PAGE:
Day 2 – The One Cut Problem Leading to Great Mathematical Dialogue

onecut

Today was day 2 for school, but day 1 for my Honors Precalculus class. I wanted to start with a problem that felt playful at first but then might have some really cool deep math attached to it. So we did the “one cut” problem where you try to fold up a paper so that you can make ONE SINGLE SNIP and cut out a certain shape.

They just started working on some shapes and 10 minutes in I asked them… what’s going on here? What mathematical principles are happening? This was most of the conversation in the next 20 minutes or so. It was fairly quiet, but students progressed further and further.

  • One student said “symmetry”. Great. What about symmetry?
  • Another student “Well, this has to do with angle bisectors.”  We talked about why that makes sense and then that led many students in the class to nail the scalene triangle.
  • “Well if those are angle bisectors, that means that the point here that matters in the incenter.” Yup!
  • The next piece was an irregular quadrilateral. “Well, does it make sense for a quadrilateral to have a single incenter?” The class decided, no, not really.
  • Is this shape possible? I shared that there’s a theorem here, that EVERY shape is possible. This might have jumped the gun a bit and stolen some thought from them, but I wanted them to keep persisting with the shape.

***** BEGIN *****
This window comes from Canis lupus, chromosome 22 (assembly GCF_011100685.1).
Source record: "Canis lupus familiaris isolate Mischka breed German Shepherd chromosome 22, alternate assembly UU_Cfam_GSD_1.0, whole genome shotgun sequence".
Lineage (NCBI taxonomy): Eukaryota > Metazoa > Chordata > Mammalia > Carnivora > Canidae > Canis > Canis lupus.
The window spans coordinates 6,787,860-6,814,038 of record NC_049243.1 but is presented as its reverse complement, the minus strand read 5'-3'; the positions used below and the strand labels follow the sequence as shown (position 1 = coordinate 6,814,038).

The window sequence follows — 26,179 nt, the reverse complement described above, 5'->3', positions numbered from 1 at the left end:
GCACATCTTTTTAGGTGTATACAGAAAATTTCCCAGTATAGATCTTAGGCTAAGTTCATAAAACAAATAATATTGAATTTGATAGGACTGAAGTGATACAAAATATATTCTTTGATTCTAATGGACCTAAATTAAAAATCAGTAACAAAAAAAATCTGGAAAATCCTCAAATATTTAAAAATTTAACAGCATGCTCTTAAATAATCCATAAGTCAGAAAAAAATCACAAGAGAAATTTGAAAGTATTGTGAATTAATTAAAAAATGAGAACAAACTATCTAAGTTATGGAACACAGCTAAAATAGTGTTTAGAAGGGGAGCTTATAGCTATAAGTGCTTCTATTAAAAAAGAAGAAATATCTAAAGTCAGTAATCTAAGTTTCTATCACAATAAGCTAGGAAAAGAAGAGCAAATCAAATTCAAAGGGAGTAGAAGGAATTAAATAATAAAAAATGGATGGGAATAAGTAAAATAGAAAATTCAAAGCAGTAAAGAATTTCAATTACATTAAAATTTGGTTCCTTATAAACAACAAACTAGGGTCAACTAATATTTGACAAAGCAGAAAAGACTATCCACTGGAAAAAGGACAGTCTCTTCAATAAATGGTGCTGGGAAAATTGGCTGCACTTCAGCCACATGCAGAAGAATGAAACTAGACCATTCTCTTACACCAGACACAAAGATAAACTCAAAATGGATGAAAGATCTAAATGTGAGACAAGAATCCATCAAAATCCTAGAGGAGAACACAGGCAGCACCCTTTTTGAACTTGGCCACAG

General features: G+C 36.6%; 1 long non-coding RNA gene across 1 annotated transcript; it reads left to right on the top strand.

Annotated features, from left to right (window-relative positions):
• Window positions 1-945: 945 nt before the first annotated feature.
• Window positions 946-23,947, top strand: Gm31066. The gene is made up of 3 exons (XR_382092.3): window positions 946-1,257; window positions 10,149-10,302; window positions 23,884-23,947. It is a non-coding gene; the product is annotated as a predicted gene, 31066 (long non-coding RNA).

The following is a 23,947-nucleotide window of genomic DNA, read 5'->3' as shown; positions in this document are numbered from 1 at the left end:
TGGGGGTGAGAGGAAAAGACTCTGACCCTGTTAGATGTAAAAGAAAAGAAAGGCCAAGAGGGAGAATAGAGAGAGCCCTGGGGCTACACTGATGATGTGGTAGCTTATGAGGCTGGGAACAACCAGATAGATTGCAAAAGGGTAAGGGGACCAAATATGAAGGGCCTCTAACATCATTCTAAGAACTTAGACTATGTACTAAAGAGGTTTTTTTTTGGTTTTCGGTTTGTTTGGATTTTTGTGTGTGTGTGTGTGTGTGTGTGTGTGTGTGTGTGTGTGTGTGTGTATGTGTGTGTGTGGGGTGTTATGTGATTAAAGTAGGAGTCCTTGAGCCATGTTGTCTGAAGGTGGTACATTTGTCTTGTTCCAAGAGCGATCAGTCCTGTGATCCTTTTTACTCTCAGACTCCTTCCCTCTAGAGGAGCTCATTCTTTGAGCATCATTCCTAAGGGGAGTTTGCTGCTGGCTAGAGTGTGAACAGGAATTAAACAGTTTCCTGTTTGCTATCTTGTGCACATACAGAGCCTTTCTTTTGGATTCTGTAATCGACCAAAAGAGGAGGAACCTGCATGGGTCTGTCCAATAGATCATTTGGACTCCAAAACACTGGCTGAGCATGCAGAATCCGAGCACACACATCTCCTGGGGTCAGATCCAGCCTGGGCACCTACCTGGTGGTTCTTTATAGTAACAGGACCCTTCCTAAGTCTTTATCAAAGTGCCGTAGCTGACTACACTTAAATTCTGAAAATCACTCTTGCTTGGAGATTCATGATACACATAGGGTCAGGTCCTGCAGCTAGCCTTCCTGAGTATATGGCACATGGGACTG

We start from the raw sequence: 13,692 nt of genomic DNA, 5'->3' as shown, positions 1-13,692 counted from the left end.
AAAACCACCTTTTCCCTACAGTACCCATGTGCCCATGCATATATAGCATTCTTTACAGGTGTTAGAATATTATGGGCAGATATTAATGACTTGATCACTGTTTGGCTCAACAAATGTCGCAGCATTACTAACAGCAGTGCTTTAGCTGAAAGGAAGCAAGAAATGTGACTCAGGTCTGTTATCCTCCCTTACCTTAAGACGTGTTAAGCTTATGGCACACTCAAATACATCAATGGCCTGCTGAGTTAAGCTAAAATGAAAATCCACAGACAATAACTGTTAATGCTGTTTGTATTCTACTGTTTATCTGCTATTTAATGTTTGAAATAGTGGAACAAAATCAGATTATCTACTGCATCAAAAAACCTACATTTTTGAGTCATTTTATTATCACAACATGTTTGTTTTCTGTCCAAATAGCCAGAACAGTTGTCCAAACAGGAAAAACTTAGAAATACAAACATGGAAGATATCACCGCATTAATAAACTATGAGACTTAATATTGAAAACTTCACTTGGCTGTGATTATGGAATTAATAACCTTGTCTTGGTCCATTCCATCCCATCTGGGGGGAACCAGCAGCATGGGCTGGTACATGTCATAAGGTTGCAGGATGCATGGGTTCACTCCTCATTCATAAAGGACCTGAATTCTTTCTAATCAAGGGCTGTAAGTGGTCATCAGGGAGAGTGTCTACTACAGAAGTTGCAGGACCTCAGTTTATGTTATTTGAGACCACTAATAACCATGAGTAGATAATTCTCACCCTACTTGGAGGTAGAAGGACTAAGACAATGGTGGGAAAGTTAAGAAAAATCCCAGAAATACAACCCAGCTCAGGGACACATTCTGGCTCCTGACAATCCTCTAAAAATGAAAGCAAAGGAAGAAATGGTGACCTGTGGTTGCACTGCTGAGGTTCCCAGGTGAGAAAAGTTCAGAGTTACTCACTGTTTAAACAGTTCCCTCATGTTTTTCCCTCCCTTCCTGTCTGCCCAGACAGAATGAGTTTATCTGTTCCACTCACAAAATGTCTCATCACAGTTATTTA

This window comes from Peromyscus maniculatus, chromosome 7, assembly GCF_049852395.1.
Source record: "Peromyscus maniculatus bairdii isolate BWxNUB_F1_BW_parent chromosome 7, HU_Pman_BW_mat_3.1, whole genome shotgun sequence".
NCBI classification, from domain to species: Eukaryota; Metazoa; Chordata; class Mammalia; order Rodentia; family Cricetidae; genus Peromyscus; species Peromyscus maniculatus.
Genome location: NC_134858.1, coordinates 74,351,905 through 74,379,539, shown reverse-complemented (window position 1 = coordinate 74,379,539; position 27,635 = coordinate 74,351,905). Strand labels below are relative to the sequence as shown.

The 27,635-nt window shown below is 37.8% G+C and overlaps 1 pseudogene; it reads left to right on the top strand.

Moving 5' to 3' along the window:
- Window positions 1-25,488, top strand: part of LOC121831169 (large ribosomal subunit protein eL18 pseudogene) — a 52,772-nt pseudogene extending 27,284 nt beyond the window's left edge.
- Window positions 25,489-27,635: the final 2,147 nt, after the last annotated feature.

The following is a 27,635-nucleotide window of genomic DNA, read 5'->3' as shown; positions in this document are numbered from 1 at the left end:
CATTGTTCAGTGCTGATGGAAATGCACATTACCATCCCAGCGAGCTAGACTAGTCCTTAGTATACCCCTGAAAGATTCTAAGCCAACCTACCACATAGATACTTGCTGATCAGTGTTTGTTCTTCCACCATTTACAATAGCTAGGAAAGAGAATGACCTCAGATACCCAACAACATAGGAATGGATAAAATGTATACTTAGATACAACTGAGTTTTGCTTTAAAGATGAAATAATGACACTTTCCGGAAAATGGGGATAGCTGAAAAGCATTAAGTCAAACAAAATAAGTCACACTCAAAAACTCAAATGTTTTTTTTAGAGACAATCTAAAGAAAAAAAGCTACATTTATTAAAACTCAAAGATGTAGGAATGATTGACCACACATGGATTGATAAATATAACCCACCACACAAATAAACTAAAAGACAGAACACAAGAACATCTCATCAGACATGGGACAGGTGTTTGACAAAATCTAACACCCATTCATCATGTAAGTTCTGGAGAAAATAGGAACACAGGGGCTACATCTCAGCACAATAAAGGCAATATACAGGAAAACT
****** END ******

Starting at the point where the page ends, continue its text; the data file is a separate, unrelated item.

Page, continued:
• They worked for a while and a few students got an acceptable solution for the quadrilateral. One student’s idea was to draw the angle bisectors, find the pairs that connected, call these two “incenters” in a way, connect those and fold along all the lines (see the diagram above).
  • One student: “Okay, so if an incenter is the center of a circle, do these have to do with that? Can you inscribe a circle in a quadrilateral so that it touches all four sides?” We decided no. A simple rectangle helped us with that.
  • “Well if there are two incenters in a quadrilateral, I wonder if they are the foci of an inscribed ellipse.” Whoa. Probably not, but cool idea!
  • Then, right at the end, a student noticed that the incenters themselves form a smaller quadrilateral inside the shape. The shape looks similar to the outside one. Is it!?? Could that help with the solution?

This had nothing to do with what we are going to do soon (i.e. tomorrow), but man – what an amazing progression of mathematical ideas that I didn’t see coming. It shows what happens when you start with a beautiful, rich problem that you might not even know how to solve.

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